Some of the best advice Salem native James Edwards ever received came from his grandmother when he was in the fifth-grade: “Do not ever judge somebody wholly by what someone else says about them. Gather as much information as you can before reaching a final conclusion.”
Nineteen years later, those words resonate more than ever for Edwards. Anytime he gets a chance to give back to the community, Edwards tries to take full advantage. Such an opportunity presented itself last Friday when the first-ever Roanoke Valley Beautification Day took place at Kennedy Park.
Volunteers like Edwards pitched in and helped with landscaping and planting flowers at local homes and cleaning up the park. Volunteers also sang happy birthday to one of the residents, who was a recipient of the landscaping services.
Aldrica Anderson of VASH (Veterans Affordable Senior Housing) worked with Roanoke City Council last year to make Beautification Day a local holiday. Currently a California resident, Anderson still has family throughout the Roanoke Valley. She pushed for Beautification Day as a way to give back to the community and honor local individuals identified as community leaders.
There were six award recipients last Friday: Lowe’s (Corporate Leadership Award), Pastor Kevin McNeil Sr. (Clergy Leadership Award), Kevin McNeil Jr. (Young Entrepreneur Award), Jordan Bell (Spirit of Excellence Award), Andrew Grider (Business Leader Award) and Kiesha Preston (Community Activist Award).
Former radio personality Frazier Hughes served as the event’s emcee, and Preston gave the keynote speech. Roanoke City Mayor Sherman Lea also spoke at the event.
“It’s our responsibility as human beings to look out for one another, especially right now with everything that’s happening in the world. You never know when the shoe might be on the other foot and it’s you who needs a helping hand. Giving back to others, in my opinion, is both an honor and a moral obligation,” Preston, a candidate for Roanoke City Council, said.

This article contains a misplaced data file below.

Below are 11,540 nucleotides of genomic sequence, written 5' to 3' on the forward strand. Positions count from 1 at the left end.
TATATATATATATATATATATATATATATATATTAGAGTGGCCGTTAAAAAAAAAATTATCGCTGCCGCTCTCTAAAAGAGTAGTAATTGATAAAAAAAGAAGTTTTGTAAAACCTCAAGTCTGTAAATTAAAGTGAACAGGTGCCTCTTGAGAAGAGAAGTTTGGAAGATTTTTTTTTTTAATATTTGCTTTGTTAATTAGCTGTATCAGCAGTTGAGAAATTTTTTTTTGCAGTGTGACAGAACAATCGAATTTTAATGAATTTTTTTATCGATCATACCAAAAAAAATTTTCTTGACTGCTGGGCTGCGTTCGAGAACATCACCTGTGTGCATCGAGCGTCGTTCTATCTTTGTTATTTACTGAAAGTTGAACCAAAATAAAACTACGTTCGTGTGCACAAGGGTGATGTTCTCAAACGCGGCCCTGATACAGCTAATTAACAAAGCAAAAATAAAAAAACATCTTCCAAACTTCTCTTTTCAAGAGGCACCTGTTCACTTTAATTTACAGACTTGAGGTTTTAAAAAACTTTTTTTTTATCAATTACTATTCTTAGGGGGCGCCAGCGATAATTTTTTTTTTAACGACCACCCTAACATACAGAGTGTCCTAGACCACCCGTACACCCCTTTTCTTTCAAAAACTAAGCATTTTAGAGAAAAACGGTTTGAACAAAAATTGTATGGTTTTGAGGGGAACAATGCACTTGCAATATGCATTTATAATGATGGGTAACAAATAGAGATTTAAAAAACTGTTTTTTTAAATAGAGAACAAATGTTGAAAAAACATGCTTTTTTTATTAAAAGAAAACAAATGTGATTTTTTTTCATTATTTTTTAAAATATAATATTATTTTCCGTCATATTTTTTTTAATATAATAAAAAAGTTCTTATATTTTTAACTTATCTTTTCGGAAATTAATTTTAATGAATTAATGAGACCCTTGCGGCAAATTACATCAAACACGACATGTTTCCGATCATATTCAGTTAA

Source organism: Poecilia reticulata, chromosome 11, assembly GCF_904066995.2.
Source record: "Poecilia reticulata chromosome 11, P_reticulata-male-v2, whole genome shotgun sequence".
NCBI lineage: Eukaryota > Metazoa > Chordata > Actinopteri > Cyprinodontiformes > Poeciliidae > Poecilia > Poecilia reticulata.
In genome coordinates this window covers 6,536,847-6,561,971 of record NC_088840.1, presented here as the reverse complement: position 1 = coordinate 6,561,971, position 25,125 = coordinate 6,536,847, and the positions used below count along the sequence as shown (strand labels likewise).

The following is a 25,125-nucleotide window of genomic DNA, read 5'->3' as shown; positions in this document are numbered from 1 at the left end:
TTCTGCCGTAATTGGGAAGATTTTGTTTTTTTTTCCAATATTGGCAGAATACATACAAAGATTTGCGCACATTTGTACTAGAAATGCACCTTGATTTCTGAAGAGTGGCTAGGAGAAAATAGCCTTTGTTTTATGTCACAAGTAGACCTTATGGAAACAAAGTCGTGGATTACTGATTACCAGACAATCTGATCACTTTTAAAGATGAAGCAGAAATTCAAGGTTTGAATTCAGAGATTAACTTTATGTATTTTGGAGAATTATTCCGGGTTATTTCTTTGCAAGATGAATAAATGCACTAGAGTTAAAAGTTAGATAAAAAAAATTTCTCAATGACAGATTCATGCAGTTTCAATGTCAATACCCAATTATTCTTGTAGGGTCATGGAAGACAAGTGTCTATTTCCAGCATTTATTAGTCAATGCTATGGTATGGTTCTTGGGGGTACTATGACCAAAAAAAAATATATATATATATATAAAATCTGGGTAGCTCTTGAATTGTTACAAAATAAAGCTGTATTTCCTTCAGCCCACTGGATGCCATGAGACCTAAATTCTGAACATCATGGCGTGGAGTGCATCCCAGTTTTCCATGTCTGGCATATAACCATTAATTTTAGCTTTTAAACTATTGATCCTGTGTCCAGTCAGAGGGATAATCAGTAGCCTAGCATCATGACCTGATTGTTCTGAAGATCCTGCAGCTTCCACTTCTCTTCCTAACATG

She added, “Earlier this year I wrote a domestic violence bill that was signed into law, and I spoke in the US House of Representatives and briefed members of Congress on violence against women. I also lobbied and helped pass the National Suicide Hotline Designation Act.”
Pastor McNeal has always taken tremendous pride in his community. When he found out that he won the Clergy Leadership Award, he was elated.
“I believe that helping the less fortunate is a theme running through scripture that suggests that the true showing of love and particularly for the Christian, true love of Christ, happens when we help others,” he said. “Helping others is the truest expression of love and self-awareness, particularly when you’re helping others with no thought of reciprocation. It helps to build up others, create connections and restore humanity and dignity. It makes us all better.”
Because of COVID-19, Beautification Day had to be pushed from early July to September 25. Attendees were encouraged to wear a mask and practice social distancing.
David James left last Friday’s event feeling inspired. The Roanoke County resident and single father of four said he attended Beautification Day with his children so they could get a true appreciation on what it means to be selfless. More than ever, James said, we need kindness in the world. It was important, he added, for my kids to see what compassion and decency looks like up close.